• Have the discussion when the child feels safe and comfortable

  • Watch their child’s reaction during the discussion

  • Slow down or back up if the child becomes confused or looks upset

  • Engage in the conversation when the parent is feeling well enough to focus on the child’s needs and stay present

  • Communicate in ways that are empowering and compassionate towards the individual living with PMDD/PME. For example, when explaining to your child that you have PMDD, make note of your strengths while acknowledging the challenges that come with PMDD. This, importantly, shows kindness to ourselves, but also breaks down stigma and fosters empowerment and ease in our children regarding mental health issues. Someday they may need to reach out for support for their own challenges, and we want to model that while some people live with mental health conditions, that does not mean that they are less good or worthy than someone without a condition like PMDD, anxiety, or depression.  

Preschool Age Children

Young children need less information and fewer details when talking about mental health issues. Preschool children focus primarily on things that they can see. For example, they may have questions about a person who has an unusual physical appearance or is behaving differently than normal. They would also be very aware of people who are crying and obviously sad, or yelling and angry.

It can be helpful to say something like, “Mommy is crying and feeling sad right now. Sometimes you feel sad and sometimes I feel sad and that’s okay. Mommy just needs a little time to rest and cry.” Or, “I kinda shut that door loudly. It’s because I’m feeling a little angry, but not because of anything you did. Sometimes we feel angry, and that’s okay. I just need a minute to take care of myself.”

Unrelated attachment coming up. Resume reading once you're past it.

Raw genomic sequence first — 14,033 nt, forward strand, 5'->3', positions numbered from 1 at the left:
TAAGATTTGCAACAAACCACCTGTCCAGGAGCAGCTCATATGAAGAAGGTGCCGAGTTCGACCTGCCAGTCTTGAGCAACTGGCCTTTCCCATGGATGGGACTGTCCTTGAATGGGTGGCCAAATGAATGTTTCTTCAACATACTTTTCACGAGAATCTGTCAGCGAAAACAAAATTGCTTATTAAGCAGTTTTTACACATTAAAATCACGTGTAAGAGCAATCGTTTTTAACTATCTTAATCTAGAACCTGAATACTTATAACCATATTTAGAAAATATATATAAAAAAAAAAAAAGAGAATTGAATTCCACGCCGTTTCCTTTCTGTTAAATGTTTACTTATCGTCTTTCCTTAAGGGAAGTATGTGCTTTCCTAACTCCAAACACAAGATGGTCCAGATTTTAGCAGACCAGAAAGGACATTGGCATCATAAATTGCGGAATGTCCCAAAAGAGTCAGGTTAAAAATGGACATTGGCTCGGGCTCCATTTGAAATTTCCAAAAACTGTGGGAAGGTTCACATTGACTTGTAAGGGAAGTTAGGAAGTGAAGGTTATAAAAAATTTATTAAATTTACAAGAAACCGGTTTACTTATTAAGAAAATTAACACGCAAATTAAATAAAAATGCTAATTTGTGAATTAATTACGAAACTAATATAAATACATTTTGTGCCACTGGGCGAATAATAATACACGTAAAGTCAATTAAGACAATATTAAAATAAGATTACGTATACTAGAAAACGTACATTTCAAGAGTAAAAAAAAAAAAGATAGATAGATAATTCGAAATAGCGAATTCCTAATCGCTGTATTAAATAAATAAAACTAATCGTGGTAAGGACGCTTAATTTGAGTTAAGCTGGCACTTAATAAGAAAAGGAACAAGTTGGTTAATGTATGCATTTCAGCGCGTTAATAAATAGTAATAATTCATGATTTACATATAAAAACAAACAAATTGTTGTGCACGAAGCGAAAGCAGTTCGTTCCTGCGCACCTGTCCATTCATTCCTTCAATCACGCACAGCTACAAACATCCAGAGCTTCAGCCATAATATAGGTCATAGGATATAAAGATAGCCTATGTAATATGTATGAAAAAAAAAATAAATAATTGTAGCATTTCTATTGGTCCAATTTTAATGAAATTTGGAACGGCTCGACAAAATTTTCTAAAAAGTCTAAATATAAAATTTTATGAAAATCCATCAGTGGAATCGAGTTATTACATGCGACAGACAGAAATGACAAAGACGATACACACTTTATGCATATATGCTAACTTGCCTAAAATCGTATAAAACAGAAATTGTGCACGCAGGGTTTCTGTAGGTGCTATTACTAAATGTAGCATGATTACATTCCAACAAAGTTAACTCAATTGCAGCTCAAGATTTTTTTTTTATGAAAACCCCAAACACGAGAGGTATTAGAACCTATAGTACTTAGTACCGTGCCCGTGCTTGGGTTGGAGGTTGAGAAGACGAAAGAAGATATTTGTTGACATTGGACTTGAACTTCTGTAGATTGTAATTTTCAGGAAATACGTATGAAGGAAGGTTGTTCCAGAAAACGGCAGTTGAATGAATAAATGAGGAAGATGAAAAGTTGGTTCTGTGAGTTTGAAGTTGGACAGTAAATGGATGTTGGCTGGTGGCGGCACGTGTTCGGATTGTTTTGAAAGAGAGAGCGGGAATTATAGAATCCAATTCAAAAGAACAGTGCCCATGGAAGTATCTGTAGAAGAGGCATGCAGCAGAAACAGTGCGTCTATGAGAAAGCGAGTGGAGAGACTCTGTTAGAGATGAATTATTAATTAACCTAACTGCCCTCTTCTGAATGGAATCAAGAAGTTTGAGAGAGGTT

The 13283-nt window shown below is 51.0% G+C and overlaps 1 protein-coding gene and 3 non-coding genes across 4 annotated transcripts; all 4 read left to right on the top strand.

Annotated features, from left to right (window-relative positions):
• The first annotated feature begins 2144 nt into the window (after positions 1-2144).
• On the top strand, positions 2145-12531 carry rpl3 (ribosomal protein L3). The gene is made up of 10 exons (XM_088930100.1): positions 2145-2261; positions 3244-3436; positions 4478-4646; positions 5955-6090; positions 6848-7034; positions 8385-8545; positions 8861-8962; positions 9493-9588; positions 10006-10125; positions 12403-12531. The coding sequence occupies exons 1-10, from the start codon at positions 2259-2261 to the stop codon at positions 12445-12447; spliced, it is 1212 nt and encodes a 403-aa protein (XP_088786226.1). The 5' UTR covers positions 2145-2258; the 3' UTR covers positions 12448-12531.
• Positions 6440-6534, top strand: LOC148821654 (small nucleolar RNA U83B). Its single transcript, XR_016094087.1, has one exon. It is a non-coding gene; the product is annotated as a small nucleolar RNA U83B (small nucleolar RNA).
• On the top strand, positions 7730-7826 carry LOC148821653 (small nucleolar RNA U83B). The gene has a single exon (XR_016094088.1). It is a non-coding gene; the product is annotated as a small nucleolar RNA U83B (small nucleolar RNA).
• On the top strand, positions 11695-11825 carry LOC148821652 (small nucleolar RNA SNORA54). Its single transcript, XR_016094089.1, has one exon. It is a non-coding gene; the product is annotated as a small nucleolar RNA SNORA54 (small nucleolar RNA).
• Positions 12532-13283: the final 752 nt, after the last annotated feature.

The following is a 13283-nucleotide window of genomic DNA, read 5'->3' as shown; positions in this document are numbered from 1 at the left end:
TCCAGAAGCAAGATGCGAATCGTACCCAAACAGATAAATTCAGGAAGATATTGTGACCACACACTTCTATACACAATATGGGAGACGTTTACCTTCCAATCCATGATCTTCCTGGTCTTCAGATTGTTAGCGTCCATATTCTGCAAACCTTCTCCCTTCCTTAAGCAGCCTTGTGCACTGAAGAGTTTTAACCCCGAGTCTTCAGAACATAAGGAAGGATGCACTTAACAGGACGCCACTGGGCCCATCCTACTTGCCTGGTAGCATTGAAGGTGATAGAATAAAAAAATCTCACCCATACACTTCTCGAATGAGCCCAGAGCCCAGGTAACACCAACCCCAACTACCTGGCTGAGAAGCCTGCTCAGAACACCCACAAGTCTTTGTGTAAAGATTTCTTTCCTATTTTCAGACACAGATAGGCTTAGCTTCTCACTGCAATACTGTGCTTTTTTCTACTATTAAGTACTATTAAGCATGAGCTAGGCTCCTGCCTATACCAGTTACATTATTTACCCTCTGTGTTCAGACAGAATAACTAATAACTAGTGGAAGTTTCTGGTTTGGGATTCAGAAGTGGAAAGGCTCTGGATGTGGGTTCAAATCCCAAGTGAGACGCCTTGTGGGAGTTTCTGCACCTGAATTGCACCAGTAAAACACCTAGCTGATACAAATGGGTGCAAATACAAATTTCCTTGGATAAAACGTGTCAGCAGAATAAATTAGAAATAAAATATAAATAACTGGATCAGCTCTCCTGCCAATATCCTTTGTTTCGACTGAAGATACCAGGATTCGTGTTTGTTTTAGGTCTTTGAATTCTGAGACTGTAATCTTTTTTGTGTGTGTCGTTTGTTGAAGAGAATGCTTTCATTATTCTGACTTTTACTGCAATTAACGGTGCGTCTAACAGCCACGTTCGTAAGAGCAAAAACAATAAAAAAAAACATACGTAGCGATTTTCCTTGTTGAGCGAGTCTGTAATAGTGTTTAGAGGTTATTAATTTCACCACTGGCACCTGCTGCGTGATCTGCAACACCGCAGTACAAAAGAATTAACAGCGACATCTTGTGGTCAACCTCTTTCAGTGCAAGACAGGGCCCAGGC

School-Age Children

Older children may want more specifics and may ask more questions. Their concerns and questions are usually very straightforward, such as:

  • Why are you crying?

  • Are you mad at me?

  • Why have you been sleeping so much?

  • Are you okay?

It is important to answer their questions directly and honestly and to reassure them about their concerns and feelings.


Teenagers are generally capable of handling much more information and asking more specific and difficult questions. Teenagers often talk more openly with their friends and peers than with their parents. As a result, some teens may have already been given misinformation about mental health conditions. Teenagers respond more positively to an open dialogue that includes give and take. They are not as open or responsive when a conversation feels one-sided or like a lecture.

It can be helpful to ask your teen open-ended questions such as, “I know I haven’t seemed like myself lately, how has that been for you?” Or “I get that all of this can feel confusing, what questions do you have about PMDD/PME? I’ll answer as best I can.”

Talking to children about mental health conditions can be an opportunity for parents to provide their children with information, support, and guidance. Making sure that children and adolescents have good information about mental health conditions can lead to improved recognition, earlier treatment, greater understanding, compassion, and decreased stigma.

Updated October 2018 / Jenni Kay Long RYT, LCSW, ADS

Information adapted from Talking To Kids About Mental Illnesses by The American Academy of Child and Adolescent Psychiatry (AACAP)